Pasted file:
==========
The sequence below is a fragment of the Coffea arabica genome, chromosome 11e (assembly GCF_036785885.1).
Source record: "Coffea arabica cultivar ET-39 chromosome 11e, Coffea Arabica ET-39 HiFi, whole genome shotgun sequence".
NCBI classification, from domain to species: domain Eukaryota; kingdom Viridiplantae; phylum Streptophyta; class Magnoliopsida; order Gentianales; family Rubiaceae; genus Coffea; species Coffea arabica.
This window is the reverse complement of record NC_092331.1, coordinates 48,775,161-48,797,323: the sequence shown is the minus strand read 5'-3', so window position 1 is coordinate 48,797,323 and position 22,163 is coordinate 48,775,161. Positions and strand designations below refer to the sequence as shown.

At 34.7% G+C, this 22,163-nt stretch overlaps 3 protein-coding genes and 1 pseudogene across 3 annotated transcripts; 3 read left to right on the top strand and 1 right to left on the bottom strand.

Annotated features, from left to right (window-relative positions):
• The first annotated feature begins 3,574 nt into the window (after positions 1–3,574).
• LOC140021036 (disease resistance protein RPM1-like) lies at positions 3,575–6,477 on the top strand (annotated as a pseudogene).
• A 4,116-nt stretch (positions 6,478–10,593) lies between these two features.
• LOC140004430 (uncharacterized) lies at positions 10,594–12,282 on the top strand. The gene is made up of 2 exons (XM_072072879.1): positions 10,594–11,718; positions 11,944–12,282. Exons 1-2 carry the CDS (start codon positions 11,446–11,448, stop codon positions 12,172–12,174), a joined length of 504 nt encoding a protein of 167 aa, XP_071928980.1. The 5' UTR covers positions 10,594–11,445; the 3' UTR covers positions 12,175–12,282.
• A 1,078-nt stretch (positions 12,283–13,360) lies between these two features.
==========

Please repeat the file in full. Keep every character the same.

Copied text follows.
The sequence below is a fragment of the Coffea arabica genome, chromosome 11e (assembly GCF_036785885.1).
Source record: "Coffea arabica cultivar ET-39 chromosome 11e, Coffea Arabica ET-39 HiFi, whole genome shotgun sequence".
NCBI classification, from domain to species: domain Eukaryota; kingdom Viridiplantae; phylum Streptophyta; class Magnoliopsida; order Gentianales; family Rubiaceae; genus Coffea; species Coffea arabica.
This window is the reverse complement of record NC_092331.1, coordinates 48,775,161-48,797,323: the sequence shown is the minus strand read 5'-3', so window position 1 is coordinate 48,797,323 and position 22,163 is coordinate 48,775,161. Positions and strand designations below refer to the sequence as shown.

At 34.7% G+C, this 22,163-nt stretch overlaps 3 protein-coding genes and 1 pseudogene across 3 annotated transcripts; 3 read left to right on the top strand and 1 right to left on the bottom strand.

Annotated features, from left to right (window-relative positions):
• The first annotated feature begins 3,574 nt into the window (after positions 1–3,574).
• LOC140021036 (disease resistance protein RPM1-like) lies at positions 3,575–6,477 on the top strand (annotated as a pseudogene).
• A 4,116-nt stretch (positions 6,478–10,593) lies between these two features.
• LOC140004430 (uncharacterized) lies at positions 10,594–12,282 on the top strand. The gene is made up of 2 exons (XM_072072879.1): positions 10,594–11,718; positions 11,944–12,282. Exons 1-2 carry the CDS (start codon positions 11,446–11,448, stop codon positions 12,172–12,174), a joined length of 504 nt encoding a protein of 167 aa, XP_071928980.1. The 5' UTR covers positions 10,594–11,445; the 3' UTR covers positions 12,175–12,282.
• A 1,078-nt stretch (positions 12,283–13,360) lies between these two features.